Monday night saw the first of my online video coaching. This is my client’s second lesson in her Mixed Martial Arts programme. This is a service I have always offered but only now with the world dealing with a global pandemic have I had to transfer all my regular clients over to this form of teaching. As can be seen by various media, I have a long history on developing solo training methods as a means for enhancing and improving regular training. Nothing replaces contact coaching as far as I am concerned, being a strong advocate of pressure testing, proactive pad-work and partner drills, but we need to be able to adapt in these trying times.
We began with our usual warm-up of dynamic stretching and sport specific callisthenics. Then we began focusing on the wrestling/clinch range. I started with shadowing the lower posture and the basic three stances – left, right and Japanese (neutral). We then began some simple footwork movements maintaining this level.
We then moved onto the break-fall, covering the front, back and side versions. These were began from very low and adjusted positions and then gradually increased into their full form. Break-falls are essential techniques from a safety perspective and they will also form part of our warm-up.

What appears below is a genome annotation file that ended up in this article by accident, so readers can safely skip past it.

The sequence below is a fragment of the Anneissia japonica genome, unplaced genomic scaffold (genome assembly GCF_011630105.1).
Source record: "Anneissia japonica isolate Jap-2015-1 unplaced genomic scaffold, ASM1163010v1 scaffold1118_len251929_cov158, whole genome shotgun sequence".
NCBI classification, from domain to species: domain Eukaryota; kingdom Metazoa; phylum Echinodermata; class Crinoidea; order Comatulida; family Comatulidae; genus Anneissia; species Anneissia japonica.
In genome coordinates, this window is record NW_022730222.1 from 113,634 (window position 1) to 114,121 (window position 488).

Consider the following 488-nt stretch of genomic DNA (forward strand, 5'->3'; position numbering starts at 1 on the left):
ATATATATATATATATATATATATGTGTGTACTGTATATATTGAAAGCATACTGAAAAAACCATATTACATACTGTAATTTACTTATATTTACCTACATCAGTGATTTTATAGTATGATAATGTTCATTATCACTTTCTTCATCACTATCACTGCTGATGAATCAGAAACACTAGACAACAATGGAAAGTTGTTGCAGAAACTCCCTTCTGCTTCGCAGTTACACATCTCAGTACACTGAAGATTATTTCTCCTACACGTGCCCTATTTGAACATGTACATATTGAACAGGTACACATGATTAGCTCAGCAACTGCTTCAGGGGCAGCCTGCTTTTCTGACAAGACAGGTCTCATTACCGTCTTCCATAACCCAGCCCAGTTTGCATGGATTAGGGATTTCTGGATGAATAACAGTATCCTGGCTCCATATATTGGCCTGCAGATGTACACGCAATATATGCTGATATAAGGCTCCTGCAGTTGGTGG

Next we moved onto sprawls, covering three different angles of defence against a take down. This was then coupled with the double leg takedown. I taught this in three essential stages – dropping the level into a deep stance, driving the lead leg knee forward and then pulling the trailing leg through into a higher level position. Then we addressed the importance of clinching with the arms once the knee has been driven forward. I taught this technique from the classic grappling perspective with the knee down rather than the usual MMA entry that has the knee up. My reasoning for this is that the principle is the same and the classic version teaches stronger form, even if it is a bit slower. Therefore, it is easier to scale back from the classic version to the MMA one under pressure than it is to rise to the occasion.
The lesson finished with 2 x 5 minute rounds of shadow boxing. The first round consisted of wrestling clinch only techniques. I called out and demonstrated all the clinch techniques we have covered up to this point mainly from wrestling. The next round combined these techniques with Muay Thai and Western Boxing combinations.